Research in performance of ventilation systems

 

Location : Belgium

Project team :  Th!nk-E

Progress / due date : 2017

Replication : This research will help manufacturers to improve their ventilation systems and to instruct installation companies better.

Contacts : Leen Peeters, Tine Stevens

The project

Do you like to sleep with the window open to let in some fresh air? Many people do. However, if you want to control your energy bill, keeping the heat inside is obviously a better option. As our homes and buildings are increasingly insulated and airtightness is improved, is opening a window still the best option for ventilating a room? And what about the air quality indoors after cooking?

To find out which ventilation systems work best in real life, Th!nk-E has set up a monitoring system, taking measurements from 5 buildings with different systems. Each measurement campaign takes at least 2 weeks to assure enough data are available. Measurements are being done on a 30 seconds based in 10 rooms of 5 residential buildings with different ventilation systems.

The main conclusions of these measurements so far:

  1. There is no accurate method to predict air flows in residential buildings as the separation between zones is not airtight on itself
  2. There is little flexibility in ventilation: shifting the operation to a later period poses an immediate air quality problem
  3. The use of day and night zones to save on the total volume of fresh air makes sense only if offered as a full package with limited extra cost and when attention is paid to balances in each of the zones.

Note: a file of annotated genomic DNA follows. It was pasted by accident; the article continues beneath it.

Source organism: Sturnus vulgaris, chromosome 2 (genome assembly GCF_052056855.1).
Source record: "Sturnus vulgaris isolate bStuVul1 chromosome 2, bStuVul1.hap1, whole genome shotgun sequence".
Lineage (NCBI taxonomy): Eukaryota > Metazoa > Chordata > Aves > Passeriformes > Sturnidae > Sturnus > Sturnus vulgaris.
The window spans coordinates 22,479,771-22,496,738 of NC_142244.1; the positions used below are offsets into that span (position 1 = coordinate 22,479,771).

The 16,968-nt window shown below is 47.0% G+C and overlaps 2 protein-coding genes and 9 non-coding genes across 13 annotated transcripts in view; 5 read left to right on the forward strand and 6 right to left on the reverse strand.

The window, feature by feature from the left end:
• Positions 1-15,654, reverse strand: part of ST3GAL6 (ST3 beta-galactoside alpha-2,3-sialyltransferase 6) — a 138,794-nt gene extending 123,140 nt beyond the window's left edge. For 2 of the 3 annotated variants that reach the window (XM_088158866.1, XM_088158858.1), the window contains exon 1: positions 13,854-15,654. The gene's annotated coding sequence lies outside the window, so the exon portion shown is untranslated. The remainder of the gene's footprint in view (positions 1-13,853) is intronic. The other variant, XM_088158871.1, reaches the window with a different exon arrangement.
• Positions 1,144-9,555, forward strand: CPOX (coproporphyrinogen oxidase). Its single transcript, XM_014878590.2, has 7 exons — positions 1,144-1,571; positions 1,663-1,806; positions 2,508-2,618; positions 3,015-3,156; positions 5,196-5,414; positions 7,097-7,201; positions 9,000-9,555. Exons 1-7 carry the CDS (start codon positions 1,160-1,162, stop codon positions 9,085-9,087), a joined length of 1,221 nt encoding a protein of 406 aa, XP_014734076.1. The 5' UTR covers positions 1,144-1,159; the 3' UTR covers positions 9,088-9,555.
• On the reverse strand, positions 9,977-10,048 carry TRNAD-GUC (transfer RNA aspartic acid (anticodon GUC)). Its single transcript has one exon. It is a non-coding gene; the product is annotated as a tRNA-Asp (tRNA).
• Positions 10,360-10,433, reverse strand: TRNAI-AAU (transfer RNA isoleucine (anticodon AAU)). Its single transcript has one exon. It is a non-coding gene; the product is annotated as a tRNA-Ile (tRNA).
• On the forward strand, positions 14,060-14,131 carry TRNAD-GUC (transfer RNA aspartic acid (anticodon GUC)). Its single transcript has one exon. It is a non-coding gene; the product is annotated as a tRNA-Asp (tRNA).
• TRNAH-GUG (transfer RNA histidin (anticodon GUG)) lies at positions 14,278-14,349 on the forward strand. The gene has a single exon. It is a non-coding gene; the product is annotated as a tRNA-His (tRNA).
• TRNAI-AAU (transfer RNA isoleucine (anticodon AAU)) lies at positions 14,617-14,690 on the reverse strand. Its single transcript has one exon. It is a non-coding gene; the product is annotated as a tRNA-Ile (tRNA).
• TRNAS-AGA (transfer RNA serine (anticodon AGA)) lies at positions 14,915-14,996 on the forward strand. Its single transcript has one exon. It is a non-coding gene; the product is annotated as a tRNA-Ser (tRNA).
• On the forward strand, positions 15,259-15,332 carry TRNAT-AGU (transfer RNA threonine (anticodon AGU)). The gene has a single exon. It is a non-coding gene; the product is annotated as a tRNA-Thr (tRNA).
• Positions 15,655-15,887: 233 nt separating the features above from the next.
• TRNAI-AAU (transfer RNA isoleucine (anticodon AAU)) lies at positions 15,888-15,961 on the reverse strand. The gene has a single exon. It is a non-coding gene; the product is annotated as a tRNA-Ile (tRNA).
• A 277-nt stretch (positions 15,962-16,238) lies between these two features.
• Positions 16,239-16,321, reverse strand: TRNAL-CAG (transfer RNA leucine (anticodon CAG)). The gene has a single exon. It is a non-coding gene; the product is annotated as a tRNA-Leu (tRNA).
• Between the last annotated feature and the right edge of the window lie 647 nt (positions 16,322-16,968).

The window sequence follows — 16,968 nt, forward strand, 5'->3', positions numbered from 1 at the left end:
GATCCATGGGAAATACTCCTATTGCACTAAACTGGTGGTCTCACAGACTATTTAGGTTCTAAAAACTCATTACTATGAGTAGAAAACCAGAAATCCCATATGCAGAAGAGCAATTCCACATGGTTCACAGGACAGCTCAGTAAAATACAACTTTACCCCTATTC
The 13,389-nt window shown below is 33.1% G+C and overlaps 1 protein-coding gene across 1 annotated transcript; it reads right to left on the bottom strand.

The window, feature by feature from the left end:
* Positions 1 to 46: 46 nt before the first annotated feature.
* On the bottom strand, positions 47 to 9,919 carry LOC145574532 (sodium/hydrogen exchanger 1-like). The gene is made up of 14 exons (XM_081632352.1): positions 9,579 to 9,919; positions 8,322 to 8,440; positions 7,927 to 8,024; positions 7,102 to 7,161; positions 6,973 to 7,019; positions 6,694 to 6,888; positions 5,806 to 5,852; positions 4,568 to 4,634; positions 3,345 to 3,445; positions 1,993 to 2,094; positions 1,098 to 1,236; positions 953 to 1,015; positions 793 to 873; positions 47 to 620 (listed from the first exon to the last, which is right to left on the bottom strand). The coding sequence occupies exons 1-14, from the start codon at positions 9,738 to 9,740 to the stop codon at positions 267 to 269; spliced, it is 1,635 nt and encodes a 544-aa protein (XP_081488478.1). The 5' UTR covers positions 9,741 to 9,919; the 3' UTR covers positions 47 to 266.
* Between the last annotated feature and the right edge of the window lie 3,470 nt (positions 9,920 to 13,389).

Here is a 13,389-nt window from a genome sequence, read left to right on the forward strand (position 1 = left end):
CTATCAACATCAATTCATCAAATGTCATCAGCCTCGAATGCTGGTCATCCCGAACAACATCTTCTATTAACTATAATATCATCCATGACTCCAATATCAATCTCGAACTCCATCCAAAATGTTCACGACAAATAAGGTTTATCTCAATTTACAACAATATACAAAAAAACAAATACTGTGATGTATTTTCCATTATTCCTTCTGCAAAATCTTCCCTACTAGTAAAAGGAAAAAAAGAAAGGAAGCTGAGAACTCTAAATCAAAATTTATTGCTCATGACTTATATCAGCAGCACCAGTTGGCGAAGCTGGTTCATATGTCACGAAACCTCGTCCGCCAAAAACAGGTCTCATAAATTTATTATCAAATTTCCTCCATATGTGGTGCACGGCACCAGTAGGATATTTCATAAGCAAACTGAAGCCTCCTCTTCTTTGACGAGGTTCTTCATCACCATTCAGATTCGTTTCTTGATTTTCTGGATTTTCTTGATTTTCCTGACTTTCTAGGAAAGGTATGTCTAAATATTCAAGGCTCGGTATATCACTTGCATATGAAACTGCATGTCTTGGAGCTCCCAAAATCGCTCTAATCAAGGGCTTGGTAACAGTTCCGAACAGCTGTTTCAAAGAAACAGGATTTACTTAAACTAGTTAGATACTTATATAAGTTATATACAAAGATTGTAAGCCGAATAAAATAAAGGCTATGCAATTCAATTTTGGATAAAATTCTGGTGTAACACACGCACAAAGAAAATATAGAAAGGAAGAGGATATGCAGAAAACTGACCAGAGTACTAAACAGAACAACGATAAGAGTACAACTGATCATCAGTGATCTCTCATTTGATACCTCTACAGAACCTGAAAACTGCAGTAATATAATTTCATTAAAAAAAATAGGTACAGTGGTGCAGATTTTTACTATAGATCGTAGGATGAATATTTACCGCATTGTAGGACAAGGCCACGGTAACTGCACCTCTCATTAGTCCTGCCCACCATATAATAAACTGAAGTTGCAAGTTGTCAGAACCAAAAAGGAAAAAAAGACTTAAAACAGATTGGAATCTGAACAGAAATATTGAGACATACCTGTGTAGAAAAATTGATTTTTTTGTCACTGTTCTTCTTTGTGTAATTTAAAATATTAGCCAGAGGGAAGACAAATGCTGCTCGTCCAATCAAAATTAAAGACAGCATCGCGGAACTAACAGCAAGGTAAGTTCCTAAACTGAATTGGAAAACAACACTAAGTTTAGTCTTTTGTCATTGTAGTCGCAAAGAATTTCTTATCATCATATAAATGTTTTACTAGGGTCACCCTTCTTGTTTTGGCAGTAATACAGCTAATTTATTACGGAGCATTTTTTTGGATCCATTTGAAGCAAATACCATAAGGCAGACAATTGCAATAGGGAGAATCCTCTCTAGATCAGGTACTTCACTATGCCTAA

4. Badly designed systems, even if well installed, provide poor air quality. A badly designed system in an airtight building delivers lower air quality compared to a residential building without ventilation but with little to no attention to airtightness.

The next step

Because of the diversity of results and the communication with industry, we will continue to measure and compare with the results of the newest systems on the market.

More information in the Ventilation Brochure

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  • The Project

    A city operating entirely on clean energy. In theory, it's possible. But in real life? How to integrate new solutions in existing buildings, systems and people's lives? What are the technical, economic or social barriers? And how to overcome these? That's what we learn by doing in 20 projects in Grenoble and Amsterdam.

  • Our Activities

  • Expected Impacts

    • 20 innovations in Grenoble & Amsterdam
    • 35,000 tonnes CO2 saved per year
    • 76,000 m² renovated residential buildings
    • 10,000 dwellings connected to a Smart Grid